Lane Filler is a member of the Newsday editorial board. He came to Long Island in 2010.
It would never occur to me to flee the country because the candidate I favored in a political contest lost an election.
I can imagine plenty of good reasons to flee the country: angry bookies, outraged wives, an announcement that they're going to release three more "Twilight" movies, and my personal nightmare scenario, the outlawing of butter and high-test Coca-Cola.
But pack up the homestead and head for Calgary because the wrong billion-dollar corporate candidate beat the slightly less wrong billion-dollar corporate candidate? I think not.
They don't even have real college football in Canada.
But that always seems to be the big liberal threat: "I swear, if Romney wins, I'm throwing my "Thirtysomething" DVDs, my schnauzer, Kerouac, and the home-brewing equipment in the back of the Prius and heading for the Northern border. I'm a holistic healer. I can make a living anywhere."
But Mitt Romney didn't win, and extreme liberals didn't have to box up their macrobiotic cookbooks and copies of "Jonathan Livingston Seagull" for the big trip. Instead, Barack Obama won, and extreme conservatives, rather than deciding to head for a new nation, are trying to create one. Or 51.
Petitions asking for a peaceful release from the United States and representing every state in the union have been submitted to the White House website. The 51st petition is from ultraliberal Austin, because apparently if Texas quits the nation, some in that city want it to secede from Texas. Next week we'll probably see a petition from a conservative Austintonian named Jim, asking that his house be recognized as a sovereign nation because he hates Austin.
"Welcome to the Republic of Jim," Jim might say to visitors. "Please take off your shoes, as the tidy carpets are considered a national treasure."
Several states, including North Carolina, Tennessee, Alabama, Georgia, Louisiana, Florida and Texas, have each submitted more than 25,000 signatures, the number needed to engender a White House response. If I were Obama, my answer would be, "None of you can leave, because as a group you produce 90 percent of the top-notch slow-cooked barbecue in this great land. Admittedly, that's not true of Florida, but I carried Florida for the Democrats twice in a row, so we're keeping them too."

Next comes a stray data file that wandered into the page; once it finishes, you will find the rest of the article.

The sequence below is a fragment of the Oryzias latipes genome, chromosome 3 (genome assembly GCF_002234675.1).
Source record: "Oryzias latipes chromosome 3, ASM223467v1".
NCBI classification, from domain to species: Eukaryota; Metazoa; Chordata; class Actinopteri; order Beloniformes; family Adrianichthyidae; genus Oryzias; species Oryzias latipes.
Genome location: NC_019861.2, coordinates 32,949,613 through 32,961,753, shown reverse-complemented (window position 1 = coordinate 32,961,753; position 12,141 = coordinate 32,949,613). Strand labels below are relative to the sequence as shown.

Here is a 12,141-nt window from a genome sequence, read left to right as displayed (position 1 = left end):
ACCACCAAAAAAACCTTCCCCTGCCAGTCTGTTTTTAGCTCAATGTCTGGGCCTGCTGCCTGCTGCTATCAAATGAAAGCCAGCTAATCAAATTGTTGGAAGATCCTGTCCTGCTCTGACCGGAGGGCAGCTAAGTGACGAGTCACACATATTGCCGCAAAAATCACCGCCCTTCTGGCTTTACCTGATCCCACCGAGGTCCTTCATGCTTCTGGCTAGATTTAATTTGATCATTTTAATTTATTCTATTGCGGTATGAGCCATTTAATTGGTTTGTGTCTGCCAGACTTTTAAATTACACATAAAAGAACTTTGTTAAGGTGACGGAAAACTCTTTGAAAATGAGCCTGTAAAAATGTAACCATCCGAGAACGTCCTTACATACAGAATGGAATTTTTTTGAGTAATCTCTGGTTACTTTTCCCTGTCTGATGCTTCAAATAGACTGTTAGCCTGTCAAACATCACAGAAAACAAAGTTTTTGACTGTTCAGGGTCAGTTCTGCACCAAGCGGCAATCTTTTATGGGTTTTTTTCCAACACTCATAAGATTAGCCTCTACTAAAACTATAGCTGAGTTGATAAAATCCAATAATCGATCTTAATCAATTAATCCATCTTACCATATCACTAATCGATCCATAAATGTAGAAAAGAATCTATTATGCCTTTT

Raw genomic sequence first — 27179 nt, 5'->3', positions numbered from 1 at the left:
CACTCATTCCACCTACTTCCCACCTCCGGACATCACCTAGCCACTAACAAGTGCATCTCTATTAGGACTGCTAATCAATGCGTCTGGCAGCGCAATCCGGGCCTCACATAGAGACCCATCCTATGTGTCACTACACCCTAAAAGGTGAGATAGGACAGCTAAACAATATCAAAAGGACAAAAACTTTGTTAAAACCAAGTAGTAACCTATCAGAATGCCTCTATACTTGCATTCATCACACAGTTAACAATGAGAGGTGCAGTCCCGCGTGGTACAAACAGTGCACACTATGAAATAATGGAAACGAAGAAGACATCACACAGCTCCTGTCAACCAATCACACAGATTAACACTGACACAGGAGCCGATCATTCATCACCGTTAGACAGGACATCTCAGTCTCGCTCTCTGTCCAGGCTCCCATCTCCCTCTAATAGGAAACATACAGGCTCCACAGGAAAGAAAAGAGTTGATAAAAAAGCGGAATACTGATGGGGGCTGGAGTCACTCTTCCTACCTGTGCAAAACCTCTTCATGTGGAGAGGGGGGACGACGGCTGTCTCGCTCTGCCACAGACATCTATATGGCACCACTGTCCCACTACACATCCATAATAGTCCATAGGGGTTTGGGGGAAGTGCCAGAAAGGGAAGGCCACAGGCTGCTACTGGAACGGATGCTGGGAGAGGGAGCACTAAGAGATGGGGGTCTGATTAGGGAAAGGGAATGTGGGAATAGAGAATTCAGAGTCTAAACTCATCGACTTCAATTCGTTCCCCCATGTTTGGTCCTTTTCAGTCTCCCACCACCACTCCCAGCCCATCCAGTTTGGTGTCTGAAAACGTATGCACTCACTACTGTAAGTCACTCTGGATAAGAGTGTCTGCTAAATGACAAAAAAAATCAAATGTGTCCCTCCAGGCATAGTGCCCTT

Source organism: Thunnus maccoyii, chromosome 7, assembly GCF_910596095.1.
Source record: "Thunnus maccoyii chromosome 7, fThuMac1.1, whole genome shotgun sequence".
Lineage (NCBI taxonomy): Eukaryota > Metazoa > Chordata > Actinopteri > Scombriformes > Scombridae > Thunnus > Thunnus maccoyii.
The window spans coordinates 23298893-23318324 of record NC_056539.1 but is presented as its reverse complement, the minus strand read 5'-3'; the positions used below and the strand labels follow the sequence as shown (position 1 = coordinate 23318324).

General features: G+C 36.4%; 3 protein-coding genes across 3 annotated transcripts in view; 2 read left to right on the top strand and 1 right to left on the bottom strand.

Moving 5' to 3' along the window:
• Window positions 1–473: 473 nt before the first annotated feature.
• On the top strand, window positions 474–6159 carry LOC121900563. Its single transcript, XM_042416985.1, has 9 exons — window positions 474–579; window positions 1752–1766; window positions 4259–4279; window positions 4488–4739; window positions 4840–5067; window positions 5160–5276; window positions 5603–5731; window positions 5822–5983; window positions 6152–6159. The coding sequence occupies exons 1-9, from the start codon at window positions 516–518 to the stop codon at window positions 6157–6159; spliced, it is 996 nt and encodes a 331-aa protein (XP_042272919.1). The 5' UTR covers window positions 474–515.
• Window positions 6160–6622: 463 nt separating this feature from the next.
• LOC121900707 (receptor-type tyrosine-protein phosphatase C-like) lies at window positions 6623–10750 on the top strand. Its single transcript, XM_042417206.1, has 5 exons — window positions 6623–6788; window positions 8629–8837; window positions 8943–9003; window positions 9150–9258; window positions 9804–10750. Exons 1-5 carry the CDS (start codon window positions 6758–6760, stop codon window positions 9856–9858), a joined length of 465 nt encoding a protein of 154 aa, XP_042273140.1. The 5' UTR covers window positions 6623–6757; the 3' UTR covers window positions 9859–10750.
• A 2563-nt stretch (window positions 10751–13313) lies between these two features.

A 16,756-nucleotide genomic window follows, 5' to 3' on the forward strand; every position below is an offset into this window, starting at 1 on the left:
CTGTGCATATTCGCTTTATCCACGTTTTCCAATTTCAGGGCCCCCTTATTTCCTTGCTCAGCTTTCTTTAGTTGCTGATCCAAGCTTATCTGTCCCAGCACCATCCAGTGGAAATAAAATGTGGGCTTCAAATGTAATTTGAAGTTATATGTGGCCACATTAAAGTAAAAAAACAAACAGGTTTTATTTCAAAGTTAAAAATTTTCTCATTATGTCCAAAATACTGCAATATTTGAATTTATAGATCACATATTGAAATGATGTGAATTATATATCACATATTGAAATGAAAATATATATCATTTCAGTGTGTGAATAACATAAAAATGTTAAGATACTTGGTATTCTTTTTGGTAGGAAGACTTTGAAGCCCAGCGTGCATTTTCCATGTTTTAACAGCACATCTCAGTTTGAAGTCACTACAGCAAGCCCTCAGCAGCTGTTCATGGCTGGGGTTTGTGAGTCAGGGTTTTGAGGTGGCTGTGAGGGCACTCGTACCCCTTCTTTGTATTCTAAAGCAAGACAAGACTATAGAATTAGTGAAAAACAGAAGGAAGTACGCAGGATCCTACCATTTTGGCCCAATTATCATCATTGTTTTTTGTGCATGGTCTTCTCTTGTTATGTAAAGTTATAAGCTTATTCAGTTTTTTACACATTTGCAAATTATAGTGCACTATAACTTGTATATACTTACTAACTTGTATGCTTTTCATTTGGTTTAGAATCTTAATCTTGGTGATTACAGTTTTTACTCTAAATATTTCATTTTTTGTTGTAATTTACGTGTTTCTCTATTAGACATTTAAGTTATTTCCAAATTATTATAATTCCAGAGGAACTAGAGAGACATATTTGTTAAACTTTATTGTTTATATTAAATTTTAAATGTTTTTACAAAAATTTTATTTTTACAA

The most astounding thing about the secession movement is that it's caused Texas Gov. Rick Perry, a Republican, and RedState.com blogger Erick Erickson to chide those behind it for their extremism. When you out-extreme Perry and Erickson to the right, you've done a full day's work.
The only time any significant number of folks fled to Canada for political reasons, it was the possibility of being deployed to Vietnam that sent them on their way. The only time states went through with an attempt to leave the union, it was to preserve the right to own humans.
In both cases, the defectors were at least divorcing themselves from the United States over matters of great import. Compared to that, a preference for or against Obamacare or a small increase in marginal tax rates seems a paltry reason to give up your nation.
There hasn't been a president I've fully approved of in my lifetime. I haven't lived under a single one whom I felt understood the importance of civil liberties, or the vision of the founding fathers, or how beautiful and sacred it really is.
But I'm not looking to move to a new nation, or found one. I'm staying here, and staying American, to fight, write and vote for what I believe in.
As long as I have my butter, high-test Coke, slow-cooked barbecue and college football, no mere president is going to push me off my front porch.